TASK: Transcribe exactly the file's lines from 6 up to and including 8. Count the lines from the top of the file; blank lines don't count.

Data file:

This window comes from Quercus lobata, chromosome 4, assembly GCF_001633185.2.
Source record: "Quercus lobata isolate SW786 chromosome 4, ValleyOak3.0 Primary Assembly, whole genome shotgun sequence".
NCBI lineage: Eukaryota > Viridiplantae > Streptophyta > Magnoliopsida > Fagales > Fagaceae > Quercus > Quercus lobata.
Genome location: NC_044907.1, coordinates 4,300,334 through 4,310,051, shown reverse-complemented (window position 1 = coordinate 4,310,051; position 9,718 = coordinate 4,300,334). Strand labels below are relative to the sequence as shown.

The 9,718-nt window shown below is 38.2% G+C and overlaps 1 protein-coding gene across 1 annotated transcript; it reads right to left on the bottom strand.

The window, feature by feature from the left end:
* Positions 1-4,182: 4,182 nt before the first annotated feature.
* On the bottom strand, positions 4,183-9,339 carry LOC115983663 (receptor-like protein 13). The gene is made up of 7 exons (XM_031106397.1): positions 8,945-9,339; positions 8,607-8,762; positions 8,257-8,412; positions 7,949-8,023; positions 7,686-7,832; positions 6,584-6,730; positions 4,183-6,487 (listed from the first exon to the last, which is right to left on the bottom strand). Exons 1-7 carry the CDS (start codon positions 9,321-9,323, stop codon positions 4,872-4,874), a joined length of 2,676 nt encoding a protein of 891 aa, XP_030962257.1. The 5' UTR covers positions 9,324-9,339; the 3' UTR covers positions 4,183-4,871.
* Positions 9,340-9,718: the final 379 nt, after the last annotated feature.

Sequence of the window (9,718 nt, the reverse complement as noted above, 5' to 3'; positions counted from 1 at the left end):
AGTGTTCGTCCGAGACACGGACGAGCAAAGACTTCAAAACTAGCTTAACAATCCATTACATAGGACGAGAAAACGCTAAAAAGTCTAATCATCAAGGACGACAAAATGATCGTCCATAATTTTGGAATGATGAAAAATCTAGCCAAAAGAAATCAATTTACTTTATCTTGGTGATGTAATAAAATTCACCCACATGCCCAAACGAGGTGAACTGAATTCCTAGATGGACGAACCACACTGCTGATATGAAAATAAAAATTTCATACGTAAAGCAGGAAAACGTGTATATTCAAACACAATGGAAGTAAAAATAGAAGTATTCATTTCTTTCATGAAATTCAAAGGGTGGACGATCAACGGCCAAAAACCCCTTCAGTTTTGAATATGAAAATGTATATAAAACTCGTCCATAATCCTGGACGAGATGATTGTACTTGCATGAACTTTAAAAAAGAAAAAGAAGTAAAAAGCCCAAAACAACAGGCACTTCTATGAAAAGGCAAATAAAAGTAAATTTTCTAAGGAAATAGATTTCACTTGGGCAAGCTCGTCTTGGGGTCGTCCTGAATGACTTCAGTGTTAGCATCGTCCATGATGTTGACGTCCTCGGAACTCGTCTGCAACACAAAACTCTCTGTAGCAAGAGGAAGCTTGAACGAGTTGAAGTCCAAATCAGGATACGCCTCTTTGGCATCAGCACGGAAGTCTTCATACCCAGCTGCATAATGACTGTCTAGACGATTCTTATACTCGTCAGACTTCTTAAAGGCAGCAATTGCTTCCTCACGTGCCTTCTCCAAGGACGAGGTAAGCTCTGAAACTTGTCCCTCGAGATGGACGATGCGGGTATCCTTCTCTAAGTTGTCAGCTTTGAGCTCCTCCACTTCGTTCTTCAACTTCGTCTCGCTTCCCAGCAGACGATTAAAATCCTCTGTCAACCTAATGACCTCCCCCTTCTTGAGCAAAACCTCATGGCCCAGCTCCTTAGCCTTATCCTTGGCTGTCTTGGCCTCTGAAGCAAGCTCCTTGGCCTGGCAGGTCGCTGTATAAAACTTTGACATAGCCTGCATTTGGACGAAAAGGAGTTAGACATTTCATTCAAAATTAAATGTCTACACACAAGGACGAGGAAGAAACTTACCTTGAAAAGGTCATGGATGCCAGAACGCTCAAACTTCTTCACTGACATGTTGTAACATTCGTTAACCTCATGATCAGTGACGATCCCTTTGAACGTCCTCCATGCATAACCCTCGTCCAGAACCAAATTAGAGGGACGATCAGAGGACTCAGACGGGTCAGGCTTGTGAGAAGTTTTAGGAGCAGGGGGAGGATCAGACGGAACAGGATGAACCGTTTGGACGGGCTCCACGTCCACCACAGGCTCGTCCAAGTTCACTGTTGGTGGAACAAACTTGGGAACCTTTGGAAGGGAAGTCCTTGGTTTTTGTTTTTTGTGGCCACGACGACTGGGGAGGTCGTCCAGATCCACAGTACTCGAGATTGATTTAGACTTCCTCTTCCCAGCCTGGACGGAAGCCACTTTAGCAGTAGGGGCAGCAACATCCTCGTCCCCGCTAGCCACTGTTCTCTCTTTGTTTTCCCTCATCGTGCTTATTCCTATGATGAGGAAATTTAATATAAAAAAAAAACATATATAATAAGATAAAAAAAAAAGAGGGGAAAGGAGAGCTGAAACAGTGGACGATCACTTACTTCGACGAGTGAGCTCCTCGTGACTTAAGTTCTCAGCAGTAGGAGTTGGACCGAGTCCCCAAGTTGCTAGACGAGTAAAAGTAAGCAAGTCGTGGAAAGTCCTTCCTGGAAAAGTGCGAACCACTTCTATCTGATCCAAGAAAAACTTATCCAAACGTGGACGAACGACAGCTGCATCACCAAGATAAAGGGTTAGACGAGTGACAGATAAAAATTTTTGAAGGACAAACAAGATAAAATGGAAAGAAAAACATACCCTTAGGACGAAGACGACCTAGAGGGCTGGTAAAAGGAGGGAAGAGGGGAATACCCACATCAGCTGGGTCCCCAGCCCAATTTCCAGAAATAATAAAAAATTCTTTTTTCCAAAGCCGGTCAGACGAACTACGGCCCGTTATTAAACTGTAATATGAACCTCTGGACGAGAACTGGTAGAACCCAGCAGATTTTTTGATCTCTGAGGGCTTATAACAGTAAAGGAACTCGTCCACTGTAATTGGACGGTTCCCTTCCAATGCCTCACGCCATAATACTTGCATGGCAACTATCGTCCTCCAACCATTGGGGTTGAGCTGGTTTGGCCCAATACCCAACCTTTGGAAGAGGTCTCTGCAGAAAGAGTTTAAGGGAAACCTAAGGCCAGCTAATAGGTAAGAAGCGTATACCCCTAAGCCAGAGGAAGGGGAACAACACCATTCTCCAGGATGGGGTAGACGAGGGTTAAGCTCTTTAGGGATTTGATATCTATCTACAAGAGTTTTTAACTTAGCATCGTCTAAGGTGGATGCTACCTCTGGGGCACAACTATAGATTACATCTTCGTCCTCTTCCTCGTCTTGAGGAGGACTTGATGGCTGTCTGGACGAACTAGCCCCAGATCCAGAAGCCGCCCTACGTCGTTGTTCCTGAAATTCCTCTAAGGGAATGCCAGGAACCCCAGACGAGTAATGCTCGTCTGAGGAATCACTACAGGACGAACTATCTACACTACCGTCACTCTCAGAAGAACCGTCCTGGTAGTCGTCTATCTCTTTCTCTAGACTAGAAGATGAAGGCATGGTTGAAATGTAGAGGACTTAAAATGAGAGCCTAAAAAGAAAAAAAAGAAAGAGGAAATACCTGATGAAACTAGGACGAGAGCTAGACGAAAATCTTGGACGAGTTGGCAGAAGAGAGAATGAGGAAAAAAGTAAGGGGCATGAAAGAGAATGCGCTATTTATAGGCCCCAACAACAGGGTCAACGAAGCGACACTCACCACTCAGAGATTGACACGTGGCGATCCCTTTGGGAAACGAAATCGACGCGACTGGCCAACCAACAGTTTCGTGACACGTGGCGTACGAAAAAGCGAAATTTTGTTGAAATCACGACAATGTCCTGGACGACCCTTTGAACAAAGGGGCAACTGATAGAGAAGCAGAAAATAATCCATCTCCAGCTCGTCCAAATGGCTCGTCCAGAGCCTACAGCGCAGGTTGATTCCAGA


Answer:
The window, feature by feature from the left end:
* Positions 1-4,182: 4,182 nt before the first annotated feature.
* On the bottom strand, positions 4,183-9,339 carry LOC115983663 (receptor-like protein 13). The gene is made up of 7 exons (XM_031106397.1): positions 8,945-9,339; positions 8,607-8,762; positions 8,257-8,412; positions 7,949-8,023; positions 7,686-7,832; positions 6,584-6,730; positions 4,183-6,487 (listed from the first exon to the last, which is right to left on the bottom strand). Exons 1-7 carry the CDS (start codon positions 9,321-9,323, stop codon positions 4,872-4,874), a joined length of 2,676 nt encoding a protein of 891 aa, XP_030962257.1. The 5' UTR covers positions 9,324-9,339; the 3' UTR covers positions 4,183-4,871.